Edward Yardeni, president and chief investment strategist at Yardeni Research was quoted in a Wall Street Journal Article over the weekend stating that he sent a note to clients on Friday: “Stock prices are on the verge of either a market meltdown or a market meltup,” Mr. Yardeni said. “ I know that’s not very helpful, but it is what it is.” But Mr. Yardeni’s message is helpful once we know the forces driving this conflicting message.
The meltdown scenario is pretty obvious. It all hinges on what happens in the coming week(s) with the government shutdown and the debt ceiling. The stock market began its’ free fall on September 19th until it abruptly did an about face on October 10th driven by a mere whisper of a deal coming out of Washington. Of course that deal didn’t materialize so we should expect the market to reverse course again on Monday.
The meltup scenario is a result of President Obama’s selection of Dr. Janet Yellen on October 9th to replace Dr. Ben Bernanke as the new Chairperson of the Federal Reserve. Her confirmation will reinforce the Fed’s evolution from an institution run by market-wise bureaucrats focused on controlling inflation to an institution run by academics committed to a mission of steady growth and minimum unemployment at the expense of higher inflation.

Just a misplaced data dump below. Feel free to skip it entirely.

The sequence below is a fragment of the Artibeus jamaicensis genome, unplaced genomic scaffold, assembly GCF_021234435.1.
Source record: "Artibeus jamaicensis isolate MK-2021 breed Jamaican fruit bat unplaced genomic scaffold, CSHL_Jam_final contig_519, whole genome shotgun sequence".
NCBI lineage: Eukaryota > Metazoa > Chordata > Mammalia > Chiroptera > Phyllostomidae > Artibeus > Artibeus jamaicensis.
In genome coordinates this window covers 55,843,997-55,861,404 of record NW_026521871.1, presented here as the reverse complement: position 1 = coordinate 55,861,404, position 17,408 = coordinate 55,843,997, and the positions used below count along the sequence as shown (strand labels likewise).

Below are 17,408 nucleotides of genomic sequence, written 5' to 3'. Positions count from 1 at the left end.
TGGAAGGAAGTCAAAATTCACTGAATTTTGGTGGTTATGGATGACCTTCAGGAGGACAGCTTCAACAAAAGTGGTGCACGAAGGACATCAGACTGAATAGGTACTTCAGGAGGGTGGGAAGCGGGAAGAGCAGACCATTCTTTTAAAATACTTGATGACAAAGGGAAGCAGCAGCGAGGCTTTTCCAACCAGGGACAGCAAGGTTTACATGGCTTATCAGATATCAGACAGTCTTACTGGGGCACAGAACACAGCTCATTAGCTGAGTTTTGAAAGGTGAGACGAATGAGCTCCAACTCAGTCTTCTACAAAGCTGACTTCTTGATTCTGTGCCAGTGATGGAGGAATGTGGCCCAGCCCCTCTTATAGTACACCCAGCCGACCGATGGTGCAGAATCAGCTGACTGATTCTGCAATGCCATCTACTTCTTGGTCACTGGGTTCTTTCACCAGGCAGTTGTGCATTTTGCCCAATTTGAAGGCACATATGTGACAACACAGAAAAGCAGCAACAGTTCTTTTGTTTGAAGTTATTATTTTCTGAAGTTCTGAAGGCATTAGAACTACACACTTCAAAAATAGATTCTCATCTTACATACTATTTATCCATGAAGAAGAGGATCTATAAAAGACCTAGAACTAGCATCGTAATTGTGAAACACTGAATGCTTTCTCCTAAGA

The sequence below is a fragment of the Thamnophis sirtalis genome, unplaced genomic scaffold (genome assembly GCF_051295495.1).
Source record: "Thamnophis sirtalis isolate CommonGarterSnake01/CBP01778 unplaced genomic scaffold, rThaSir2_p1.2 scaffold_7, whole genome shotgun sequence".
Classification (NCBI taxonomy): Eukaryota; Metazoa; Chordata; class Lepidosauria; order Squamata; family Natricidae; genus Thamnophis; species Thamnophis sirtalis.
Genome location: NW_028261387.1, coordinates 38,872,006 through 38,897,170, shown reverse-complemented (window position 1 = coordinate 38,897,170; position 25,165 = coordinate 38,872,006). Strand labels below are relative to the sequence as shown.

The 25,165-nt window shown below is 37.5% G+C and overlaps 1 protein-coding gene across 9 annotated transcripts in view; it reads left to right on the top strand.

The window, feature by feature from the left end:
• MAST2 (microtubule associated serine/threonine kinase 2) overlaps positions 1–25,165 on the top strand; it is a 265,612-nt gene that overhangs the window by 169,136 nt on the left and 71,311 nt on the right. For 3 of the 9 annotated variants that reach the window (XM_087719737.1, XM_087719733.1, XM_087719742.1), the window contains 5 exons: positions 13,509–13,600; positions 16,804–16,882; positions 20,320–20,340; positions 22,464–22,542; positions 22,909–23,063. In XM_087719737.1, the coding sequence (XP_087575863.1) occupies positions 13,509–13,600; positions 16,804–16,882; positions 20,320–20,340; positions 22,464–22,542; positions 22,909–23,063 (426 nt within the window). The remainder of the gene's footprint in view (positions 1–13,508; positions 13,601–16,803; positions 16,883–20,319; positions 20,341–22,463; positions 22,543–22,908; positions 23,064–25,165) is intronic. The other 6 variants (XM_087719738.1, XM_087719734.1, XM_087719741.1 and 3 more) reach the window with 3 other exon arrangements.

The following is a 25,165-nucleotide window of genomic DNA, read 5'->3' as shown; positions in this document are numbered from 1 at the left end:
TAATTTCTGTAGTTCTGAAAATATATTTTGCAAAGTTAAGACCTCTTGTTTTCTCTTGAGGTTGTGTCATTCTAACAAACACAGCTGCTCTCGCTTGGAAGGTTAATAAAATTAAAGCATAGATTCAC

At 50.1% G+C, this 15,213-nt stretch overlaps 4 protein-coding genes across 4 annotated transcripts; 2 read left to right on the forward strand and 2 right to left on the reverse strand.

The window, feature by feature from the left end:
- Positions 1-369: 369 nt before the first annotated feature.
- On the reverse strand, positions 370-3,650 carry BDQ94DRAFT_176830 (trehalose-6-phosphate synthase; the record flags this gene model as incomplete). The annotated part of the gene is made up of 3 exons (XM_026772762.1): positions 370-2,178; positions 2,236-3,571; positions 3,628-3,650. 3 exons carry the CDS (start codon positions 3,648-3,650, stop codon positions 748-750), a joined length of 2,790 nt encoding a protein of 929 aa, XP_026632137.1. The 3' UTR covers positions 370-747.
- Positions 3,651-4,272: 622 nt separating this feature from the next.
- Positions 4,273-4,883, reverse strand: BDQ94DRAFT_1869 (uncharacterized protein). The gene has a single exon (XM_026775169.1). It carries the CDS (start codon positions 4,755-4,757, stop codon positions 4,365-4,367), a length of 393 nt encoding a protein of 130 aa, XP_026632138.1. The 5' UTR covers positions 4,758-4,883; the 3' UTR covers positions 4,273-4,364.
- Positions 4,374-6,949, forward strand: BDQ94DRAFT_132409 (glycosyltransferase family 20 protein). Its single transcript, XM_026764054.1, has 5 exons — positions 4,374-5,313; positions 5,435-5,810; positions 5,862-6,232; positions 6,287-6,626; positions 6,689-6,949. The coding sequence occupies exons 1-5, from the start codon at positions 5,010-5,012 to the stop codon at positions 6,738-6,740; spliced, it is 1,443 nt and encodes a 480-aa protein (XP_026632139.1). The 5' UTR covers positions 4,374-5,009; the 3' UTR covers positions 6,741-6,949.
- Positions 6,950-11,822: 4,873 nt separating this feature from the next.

Dr. Yellen will be the first Democrat to lead the Federal Reserve in nearly three decades. Regardless of your political persuasion, the market will likely perceive Dr. Yellen’s confirmation as adding even more fuel to an already overheated stock market. But as we’ve learned over the past year, don’t fight the Fed! The tapering of “QE Infinity” will no longer weigh on the markets as Dr. Yellen is more likely to endorse more stimulus spending rather than less.
Dr. Ben Bernanke is a free market advocate with monetarist ideas believing that market economies are inherently stable if the money supply does not greatly expand or contract.
Dr. Janet Yellen holds Keynesian economic views advocating a mixed economy – predominately private sector, but with a role for government intervention through investment in infrastructure during recessions.